Public health infrastructure has its own role to play in combating climate change. For example, hospitals can curb solid waste by promoting breast milk over formula for infants, or simply cut down on nonessential energy use. The Taiwanese branch of a network of some 800 hospitals worldwide has set itself a target of reducing emissions by 13 percent below 2007 levels by 2020. "That's equal to reforesting 34 New York City Central Parks," says Dr. Chiou Shu-ti, director-general of Taiwan's Bureau of Health Promotion and vice chairperson of the International Network of Health Promoting Hospitals.
Ultimately, however, humanity could be on course for as much as 6 degrees C of warming by century's end. Such a temperature rise would put even larger swaths of the globe in danger of breaching high temperatures of 35 degrees C on a regular basis for extended periods of time—the point at which the human body's ability to thermally regulate itself breaks down. That may be the ultimate public health impact of climate change. "It would exceed the limits for habitability," says Sir Andy Haines of the London School of Hygiene and Tropical Medicine.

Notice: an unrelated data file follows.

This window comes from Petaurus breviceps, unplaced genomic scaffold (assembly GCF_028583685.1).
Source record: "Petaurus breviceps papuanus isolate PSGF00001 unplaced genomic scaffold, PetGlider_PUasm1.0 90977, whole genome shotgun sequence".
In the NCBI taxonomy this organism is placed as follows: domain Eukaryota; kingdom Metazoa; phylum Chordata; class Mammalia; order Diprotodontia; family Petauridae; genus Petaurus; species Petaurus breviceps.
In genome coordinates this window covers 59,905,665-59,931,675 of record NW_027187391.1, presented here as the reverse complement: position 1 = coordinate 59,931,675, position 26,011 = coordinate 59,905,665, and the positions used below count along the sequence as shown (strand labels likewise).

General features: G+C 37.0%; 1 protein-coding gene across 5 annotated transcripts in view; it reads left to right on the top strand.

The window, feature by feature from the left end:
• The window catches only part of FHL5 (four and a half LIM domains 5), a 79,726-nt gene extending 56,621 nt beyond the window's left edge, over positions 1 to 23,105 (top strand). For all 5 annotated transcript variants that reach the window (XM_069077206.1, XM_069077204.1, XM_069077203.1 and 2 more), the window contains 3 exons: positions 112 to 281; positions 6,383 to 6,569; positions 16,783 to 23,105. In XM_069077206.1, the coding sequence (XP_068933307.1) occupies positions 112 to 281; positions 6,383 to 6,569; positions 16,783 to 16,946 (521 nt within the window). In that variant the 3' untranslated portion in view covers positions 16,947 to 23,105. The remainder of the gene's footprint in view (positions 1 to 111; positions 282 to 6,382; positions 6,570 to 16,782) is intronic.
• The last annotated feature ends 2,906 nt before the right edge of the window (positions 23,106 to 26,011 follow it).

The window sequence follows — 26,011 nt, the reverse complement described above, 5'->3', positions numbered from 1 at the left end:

Or, regardless of leishmaniasis and other potential human health concerns, as Campbell-Lendrum puts it: "If [the highest temperature estimate] happens, all bets are off."